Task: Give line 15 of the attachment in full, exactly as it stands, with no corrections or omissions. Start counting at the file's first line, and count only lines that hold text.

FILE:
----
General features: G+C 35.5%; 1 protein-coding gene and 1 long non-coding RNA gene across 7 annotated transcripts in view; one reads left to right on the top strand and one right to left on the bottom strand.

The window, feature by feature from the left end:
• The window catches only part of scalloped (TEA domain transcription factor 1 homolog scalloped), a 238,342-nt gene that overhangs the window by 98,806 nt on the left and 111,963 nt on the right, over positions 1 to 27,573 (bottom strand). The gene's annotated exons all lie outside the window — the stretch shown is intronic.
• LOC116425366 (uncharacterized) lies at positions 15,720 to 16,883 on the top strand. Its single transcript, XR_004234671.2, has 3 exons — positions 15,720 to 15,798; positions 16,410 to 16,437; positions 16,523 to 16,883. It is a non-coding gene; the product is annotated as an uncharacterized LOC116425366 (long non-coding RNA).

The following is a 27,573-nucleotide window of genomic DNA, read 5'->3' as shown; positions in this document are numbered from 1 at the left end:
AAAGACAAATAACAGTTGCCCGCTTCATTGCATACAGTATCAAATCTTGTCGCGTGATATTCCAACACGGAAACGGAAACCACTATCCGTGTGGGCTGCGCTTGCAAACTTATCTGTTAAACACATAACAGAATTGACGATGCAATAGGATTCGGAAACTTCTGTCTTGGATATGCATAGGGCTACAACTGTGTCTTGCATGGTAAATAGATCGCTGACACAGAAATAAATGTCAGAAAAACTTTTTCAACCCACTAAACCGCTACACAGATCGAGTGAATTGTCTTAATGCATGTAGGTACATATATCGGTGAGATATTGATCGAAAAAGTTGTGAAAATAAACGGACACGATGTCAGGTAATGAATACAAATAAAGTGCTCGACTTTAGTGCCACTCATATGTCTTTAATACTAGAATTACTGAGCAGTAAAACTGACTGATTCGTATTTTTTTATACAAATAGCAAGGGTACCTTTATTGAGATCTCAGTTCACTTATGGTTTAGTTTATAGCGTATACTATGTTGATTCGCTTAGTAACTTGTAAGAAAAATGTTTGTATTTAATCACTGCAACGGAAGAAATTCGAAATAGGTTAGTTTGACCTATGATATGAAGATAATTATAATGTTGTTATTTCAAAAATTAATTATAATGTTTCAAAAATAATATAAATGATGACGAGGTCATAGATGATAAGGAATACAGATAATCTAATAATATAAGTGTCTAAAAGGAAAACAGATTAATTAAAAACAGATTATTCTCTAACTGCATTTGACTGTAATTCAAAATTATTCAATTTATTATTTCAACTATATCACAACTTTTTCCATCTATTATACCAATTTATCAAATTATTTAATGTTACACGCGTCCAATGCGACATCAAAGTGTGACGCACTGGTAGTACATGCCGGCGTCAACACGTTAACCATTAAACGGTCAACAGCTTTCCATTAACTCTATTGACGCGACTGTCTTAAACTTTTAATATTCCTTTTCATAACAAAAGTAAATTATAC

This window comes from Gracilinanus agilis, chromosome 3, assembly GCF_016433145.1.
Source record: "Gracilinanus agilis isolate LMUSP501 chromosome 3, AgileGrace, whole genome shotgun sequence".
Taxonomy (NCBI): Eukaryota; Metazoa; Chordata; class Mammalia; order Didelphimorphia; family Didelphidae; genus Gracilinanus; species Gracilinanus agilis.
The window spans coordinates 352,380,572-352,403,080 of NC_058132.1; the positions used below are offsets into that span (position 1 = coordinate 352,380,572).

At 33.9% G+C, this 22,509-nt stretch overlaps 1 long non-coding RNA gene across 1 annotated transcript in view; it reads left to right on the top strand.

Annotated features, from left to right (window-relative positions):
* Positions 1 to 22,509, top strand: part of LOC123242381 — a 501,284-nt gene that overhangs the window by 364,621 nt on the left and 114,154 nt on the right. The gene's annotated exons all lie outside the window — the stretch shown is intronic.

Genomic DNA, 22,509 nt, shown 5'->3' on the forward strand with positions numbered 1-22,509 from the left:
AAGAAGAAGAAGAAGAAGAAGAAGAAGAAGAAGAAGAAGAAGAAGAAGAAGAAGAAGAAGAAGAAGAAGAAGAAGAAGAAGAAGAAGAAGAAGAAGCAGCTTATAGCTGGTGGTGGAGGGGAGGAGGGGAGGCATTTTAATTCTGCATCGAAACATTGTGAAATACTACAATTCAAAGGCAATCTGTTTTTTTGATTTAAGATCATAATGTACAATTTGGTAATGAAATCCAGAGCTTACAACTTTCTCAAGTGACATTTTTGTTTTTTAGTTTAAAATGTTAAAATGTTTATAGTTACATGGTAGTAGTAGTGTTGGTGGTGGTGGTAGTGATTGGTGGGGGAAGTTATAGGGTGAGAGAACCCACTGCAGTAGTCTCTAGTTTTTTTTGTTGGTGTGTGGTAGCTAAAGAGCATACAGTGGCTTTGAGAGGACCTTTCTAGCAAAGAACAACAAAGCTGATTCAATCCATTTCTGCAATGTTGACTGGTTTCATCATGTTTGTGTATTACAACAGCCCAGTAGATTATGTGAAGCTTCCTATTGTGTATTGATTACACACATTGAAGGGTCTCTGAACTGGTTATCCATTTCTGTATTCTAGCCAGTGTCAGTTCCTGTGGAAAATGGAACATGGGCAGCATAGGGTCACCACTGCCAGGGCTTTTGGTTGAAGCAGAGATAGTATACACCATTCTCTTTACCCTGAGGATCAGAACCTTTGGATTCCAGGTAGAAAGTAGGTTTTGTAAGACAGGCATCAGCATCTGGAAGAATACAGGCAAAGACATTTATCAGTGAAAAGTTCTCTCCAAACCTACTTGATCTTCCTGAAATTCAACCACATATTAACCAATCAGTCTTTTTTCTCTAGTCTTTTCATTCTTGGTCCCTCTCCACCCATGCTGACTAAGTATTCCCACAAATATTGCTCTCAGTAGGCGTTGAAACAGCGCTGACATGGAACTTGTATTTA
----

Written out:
AAGAAGAAGAAGAAGAAGAAGAAGAAGAAGAAGAAGAAGAAGAAGAAGAAGAAGAAGAAGAAGAAGAAGAAGAAGAAGAAGAAGAAGAAGAAGAAGCAGCTTATAGCTGGTGGTGGAGGGGAGGAGGGGAGGCATTTTAATTCTGCATCGAAACATTGTGAAATACTACAATTCAAAGGCAATCTGTTTTTTTGATTTAAGATCATAATGTACAATTTGGTAATGAAATCCAGAGCTTACAACTTTCTCAAGTGACATTTTTGTTTTTTAGTTTAAAATGTTAAAATGTTTATAGTTACATGGTAGTAGTAGTGTTGGTGGTGGTGGTAGTGATTGGTGGGGGAAGTTATAGGGTGAGAGAACCCACTGCAGTAGTCTCTAGTTTTTTTTGTTGGTGTGTGGTAGCTAAAGAGCATACAGTGGCTTTGAGAGGACCTTTCTAGCAAAGAACAACAAAGCTGATTCAATCCATTTCTGCAATGTTGACTGGTTTCATCATGTTTGTGTATTACAACAGCCCAGTAGATTATGTGAAGCTTCCTATTGTGTATTGATTACACACATTGAAGGGTCTCTGAACTGGTTATCCATTTCTGTATTCTAGCCAGTGTCAGTTCCTGTGGAAAATGGAACATGGGCAGCATAGGGTCACCACTGCCAGGGCTTTTGGTTGAAGCAGAGATAGTATACACCATTCTCTTTACCCTGAGGATCAGAACCTTTGGATTCCAGGTAGAAAGTAGGTTTTGTAAGACAGGCATCAGCATCTGGAAGAATACAGGCAAAGACATTTATCAGTGAAAAGTTCTCTCCAAACCTACTTGATCTTCCTGAAATTCAACCACATATTAACCAATCAGTCTTTTTTCTCTAGTCTTTTCATTCTTGGTCCCTCTCCACCCATGCTGACTAAGTATTCCCACAAATATTGCTCTCAGTAGGCGTTGAAACAGCGCTGACATGGAACTTGTATTTA